Defendants have constitutional rights to cross-examine witnesses and to represent themselves. But when these rights are combined, they can have devastating effects on crime victims. All too often, defendants use the rights in a last-ditch effort to harass, bully, and intimidate the crime’s victims, sometimes leading to a dismissal of charges altogether, as victims withdraw their testimony to avoid personal cross-examination by the defendant. It does not have to be this way. Numerous courts have allowed standby counsel to conduct cross-examination of the victim within constitutional constraints. This article explores the limitations courts have imposed on pro se cross-examination to protect victims from harassment and retraumatization.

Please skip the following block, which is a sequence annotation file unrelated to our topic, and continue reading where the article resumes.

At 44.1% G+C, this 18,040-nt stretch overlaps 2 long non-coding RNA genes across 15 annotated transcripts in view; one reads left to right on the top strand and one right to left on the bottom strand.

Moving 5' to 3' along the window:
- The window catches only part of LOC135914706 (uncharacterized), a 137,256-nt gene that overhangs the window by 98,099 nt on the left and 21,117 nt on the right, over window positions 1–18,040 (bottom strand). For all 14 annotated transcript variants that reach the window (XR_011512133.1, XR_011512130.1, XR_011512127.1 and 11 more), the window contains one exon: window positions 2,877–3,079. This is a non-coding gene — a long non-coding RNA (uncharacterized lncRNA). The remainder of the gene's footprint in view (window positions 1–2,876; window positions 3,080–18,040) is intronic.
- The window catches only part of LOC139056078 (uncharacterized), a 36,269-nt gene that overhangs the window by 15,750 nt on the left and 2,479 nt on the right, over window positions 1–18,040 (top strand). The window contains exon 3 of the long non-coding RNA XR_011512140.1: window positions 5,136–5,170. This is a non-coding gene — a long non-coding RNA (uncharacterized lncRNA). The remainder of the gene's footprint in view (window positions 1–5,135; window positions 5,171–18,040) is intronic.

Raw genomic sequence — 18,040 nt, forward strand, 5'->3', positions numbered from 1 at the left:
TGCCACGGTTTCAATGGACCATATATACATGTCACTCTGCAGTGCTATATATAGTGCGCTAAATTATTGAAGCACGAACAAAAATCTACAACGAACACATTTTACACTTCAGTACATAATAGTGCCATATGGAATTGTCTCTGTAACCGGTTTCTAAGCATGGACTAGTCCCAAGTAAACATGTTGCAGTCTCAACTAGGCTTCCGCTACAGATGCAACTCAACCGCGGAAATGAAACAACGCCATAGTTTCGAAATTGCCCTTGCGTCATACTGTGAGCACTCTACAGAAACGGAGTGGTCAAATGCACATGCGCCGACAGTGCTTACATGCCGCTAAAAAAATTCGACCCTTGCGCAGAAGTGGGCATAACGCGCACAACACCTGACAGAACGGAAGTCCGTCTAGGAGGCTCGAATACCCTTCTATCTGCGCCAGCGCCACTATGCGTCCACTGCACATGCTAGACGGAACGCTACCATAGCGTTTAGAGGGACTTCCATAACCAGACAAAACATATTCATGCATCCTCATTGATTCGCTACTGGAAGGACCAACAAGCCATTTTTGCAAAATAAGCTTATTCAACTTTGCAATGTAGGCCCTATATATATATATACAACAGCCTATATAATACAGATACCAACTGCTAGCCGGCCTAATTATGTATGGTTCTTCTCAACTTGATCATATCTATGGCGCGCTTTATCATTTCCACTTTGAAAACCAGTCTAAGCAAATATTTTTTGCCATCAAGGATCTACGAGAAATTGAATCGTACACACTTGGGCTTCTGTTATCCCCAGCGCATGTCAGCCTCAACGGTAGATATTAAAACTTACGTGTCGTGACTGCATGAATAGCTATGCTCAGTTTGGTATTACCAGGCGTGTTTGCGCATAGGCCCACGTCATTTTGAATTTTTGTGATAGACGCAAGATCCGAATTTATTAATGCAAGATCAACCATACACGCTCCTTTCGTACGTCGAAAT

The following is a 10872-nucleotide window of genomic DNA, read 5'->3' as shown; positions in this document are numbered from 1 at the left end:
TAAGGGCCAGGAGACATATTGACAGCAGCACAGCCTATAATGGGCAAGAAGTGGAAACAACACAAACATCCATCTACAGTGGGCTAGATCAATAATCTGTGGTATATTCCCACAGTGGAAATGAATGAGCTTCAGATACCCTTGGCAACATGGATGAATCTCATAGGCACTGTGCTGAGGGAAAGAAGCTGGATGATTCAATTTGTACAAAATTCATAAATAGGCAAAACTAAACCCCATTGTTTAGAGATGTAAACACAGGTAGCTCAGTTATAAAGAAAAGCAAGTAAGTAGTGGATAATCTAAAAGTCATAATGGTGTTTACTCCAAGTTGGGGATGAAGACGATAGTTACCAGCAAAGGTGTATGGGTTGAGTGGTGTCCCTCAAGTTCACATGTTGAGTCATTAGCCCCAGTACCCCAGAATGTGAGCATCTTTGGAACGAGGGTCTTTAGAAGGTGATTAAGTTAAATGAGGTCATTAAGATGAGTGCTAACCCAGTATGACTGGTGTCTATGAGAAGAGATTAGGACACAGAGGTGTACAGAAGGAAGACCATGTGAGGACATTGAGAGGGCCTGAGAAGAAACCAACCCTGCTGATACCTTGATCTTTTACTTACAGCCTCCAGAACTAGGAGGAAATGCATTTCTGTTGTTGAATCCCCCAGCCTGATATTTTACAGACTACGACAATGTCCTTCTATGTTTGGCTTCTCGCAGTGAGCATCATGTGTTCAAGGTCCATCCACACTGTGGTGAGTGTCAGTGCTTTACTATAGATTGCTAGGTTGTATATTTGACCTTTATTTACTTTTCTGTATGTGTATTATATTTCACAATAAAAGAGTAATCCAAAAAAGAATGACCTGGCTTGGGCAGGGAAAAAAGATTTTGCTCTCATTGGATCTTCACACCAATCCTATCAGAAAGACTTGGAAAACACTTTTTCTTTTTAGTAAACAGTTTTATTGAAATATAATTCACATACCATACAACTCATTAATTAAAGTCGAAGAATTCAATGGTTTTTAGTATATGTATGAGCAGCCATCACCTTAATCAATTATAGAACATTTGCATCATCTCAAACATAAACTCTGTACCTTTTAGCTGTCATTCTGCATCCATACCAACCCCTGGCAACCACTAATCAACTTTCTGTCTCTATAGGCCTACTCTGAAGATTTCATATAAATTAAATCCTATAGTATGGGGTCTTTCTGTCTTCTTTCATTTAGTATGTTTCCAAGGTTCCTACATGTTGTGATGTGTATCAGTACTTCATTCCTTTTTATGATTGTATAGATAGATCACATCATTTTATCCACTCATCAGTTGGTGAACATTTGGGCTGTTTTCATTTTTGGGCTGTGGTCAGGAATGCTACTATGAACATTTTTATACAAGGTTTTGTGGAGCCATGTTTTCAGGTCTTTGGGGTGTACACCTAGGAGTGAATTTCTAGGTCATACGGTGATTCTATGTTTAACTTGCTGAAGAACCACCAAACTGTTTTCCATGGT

Katharine L. Manning,
Protecting the Constitution While Protecting Victims: Challenges to Pro Se Cross-Examination,
87 Brook. L. Rev.
Available at: https://brooklynworks.brooklaw.edu/blr/vol87/iss4/5